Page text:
CNET Networks (Nasdaq: CNET ) isn't an archetypal trader, but that's a fitting pose for the company considering the third-quarter results it posted last night. Selling off a puzzle piece, hoping that investors buy into a more focused online media company?
It's worth a shot. CNET was starting to get boring and complacent. Selling off Webshots -- a photo-sharing site that was a drag on performance -- sends out a powerful message: CNET is willing to sell properties just as aggressively as it snaps them up.
The quarter itself was ho-hum. Revenue rose 7% to $99.5 million. Adjusting to include only continuing operations, revenue increased 9%. Adjusted net income of $0.04 a share was less than last year's $0.06 showing, but better than the $0.02 per share that Wall Street expected. (Take a look at last quarter's results as well.)
The growth -- or lack thereof -- buries the favorable metrics. CNET's collection of websites is substantial, attracting 141 million unique monthly visitors during the quarter. The company served up an average of 91 million daily page views, a roughly 20% improvement over last year's performance.
Webshots says cheese
In a move that is probably long overdue, CNET is selling Webshots to American Greetings (NYSE: AM ) in a $45 million transaction. The photo-sharing website knew how to draw a crowd. Storing more than 400 million user-submitted digital snapshots, Webshots attracted 7 million unique monthly visitors. The problem is that CNET has struggled to monetize the site. Traffic has also been suffering over the past two years, with folks flocking to hipper photo-sharing sites like News Corp.'s (NYSE: NWS ) Photobucket and Yahoo!'s (Nasdaq: YHOO ) Flickr.
"It's too big to ditch," I wrote about Webshots earlier this month. "It's too lethargic to sell off. Fixing it really is the only solution."
Well, I guess I was wrong on all counts. CNET won't have to fix Webshots now that it was able to sell it off to a company with easier means to monetize the site. How much longer before American Greetings rolls out online photo greeting cards, or offers the opportunity to purchase them by the dozen?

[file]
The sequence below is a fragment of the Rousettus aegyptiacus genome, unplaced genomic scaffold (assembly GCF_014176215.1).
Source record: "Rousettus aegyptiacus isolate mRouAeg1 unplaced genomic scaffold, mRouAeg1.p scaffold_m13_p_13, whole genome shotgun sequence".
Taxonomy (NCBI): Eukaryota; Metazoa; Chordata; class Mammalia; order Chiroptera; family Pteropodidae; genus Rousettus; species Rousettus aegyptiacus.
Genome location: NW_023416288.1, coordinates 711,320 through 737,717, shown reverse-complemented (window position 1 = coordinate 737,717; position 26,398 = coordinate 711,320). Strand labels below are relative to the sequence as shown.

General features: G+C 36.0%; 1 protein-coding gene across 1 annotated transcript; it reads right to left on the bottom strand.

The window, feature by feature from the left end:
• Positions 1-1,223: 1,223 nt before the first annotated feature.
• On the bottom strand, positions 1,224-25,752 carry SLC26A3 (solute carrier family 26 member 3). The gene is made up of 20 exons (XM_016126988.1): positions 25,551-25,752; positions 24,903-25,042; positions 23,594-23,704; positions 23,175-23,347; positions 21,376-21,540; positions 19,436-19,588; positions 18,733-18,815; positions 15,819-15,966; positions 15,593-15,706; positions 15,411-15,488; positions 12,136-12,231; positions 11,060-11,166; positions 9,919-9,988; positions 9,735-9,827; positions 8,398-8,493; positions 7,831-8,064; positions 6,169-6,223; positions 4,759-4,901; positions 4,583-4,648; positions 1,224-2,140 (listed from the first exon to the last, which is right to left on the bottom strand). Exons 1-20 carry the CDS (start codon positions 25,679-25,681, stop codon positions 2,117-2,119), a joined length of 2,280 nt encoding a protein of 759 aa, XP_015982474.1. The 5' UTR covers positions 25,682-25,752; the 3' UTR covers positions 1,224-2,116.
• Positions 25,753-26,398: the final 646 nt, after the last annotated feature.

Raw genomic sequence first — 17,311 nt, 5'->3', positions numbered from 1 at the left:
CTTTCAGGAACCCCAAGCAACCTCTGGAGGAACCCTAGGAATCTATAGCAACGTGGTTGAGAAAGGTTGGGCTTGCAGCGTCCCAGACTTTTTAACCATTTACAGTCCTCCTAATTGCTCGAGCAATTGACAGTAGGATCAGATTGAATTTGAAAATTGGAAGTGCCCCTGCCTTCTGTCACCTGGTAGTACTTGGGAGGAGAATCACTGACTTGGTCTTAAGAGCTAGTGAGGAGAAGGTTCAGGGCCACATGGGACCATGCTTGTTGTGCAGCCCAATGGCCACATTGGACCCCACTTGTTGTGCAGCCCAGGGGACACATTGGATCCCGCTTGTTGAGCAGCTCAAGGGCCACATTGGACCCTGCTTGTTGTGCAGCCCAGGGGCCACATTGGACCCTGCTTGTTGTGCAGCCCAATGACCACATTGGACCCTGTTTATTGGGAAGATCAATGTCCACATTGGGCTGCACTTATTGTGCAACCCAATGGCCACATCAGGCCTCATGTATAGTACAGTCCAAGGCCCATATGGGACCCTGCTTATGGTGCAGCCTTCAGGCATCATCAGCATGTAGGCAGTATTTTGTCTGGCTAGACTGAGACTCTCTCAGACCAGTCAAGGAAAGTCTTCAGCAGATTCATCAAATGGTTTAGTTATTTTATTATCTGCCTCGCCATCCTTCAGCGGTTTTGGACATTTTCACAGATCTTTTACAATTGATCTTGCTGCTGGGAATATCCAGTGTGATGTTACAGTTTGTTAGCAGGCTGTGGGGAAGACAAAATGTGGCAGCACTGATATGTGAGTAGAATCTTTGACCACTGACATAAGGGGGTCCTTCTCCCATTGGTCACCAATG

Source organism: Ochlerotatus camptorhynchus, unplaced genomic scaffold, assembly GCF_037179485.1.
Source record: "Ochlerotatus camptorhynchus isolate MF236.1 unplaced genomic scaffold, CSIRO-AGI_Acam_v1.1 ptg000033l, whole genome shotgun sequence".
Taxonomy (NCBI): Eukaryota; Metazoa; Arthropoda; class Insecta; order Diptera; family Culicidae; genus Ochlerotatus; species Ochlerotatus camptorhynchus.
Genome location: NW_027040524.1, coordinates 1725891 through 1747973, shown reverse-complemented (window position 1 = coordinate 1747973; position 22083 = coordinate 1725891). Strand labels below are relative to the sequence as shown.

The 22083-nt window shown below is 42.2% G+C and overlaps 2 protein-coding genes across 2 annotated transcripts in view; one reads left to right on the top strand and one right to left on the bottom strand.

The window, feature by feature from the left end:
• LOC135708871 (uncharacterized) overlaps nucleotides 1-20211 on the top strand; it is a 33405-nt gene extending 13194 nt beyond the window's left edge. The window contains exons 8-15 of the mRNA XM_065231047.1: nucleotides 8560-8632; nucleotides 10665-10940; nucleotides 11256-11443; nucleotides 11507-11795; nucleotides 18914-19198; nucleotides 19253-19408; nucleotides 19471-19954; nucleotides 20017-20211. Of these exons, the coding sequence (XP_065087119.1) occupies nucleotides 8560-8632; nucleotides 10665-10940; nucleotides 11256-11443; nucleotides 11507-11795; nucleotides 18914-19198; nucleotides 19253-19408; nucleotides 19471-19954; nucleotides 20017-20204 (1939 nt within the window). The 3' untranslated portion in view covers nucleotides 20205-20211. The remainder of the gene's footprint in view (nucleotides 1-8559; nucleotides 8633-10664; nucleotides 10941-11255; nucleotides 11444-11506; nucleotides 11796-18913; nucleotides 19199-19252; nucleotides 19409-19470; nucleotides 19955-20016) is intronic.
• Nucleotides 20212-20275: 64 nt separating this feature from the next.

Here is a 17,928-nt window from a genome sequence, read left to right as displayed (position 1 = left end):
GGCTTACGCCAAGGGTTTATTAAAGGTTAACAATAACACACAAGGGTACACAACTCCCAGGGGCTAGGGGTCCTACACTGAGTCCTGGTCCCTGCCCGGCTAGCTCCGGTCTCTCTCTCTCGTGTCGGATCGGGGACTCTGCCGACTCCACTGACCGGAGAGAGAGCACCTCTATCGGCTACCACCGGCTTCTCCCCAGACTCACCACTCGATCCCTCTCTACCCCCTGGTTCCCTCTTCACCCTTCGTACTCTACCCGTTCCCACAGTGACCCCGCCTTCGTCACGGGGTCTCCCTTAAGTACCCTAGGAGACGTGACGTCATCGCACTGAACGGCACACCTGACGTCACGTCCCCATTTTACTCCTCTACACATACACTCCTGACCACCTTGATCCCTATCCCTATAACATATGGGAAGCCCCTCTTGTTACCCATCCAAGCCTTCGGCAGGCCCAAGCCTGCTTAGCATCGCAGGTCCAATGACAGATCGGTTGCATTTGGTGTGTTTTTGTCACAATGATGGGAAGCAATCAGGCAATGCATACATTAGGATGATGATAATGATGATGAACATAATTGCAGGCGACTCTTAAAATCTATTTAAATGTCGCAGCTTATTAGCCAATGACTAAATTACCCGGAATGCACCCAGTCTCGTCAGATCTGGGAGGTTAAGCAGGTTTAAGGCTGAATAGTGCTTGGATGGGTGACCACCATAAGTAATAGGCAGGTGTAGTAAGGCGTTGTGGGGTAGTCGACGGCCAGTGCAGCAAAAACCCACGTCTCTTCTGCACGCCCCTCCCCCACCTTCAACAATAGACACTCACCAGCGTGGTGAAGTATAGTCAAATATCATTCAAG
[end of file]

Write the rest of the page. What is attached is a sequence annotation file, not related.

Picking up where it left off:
Are you paying attention, Shutterfly (Nasdaq: SFLY ) ? You may be looking at a new competitor.
Back to CNET
I was getting tired of hearing the term "ex-Webshots" during CNET conference calls. It was necessary when traffic began faltering at Webshots, because the now-sold site was delivering a lumpy sum of poorly monetized pages.
Cashing out on Webshots won't fix the company overnight. Even without Webshots, the company expects revenue from continuing businesses to climb by 8% to 13% during the current quarter.
That's the kind of uptick that is unlikely to impress growth-stock investors. The key will be if a more focused CNET can drive healthier margins, leading to fatter bottom-line gains.
However, let's not belittle the message sent with the sale of Webshots. This doesn't mean that the company will sell MP3.com to Apple (Nasdaq: AAPL ) after Steve Jobs succeeds in eradicating song file copy protection, or Gamespot to IGN parent News Corp. to make the most in the heated console wars. But if the company finds willing bidders for some of its lesser, underperforming properties, CNET may be able to do some pretty neat things with a razor.
Another catalyst is the international angle of the CNET story. The company has spent the past few years acquiring shares in China and Europe. International revenue now accounts for 23% of the company's top line. With Web adoption rates growing faster overseas -- especially in China -- this should become a more important segment in the future.
No, CNET won't be the next Alibaba.com or Sohu.com (Nasdaq: SOHU ) , but the company was shrewd enough to make attractive purchases in China before buyers flocked to the world's most populous nation.
CNET has a great story to tell. Operating stagnancy has always gotten in the way of telling it. However, now that the company is a willing trader, let's see if it can trade fiscal dormancy for a cozier storytelling chair.
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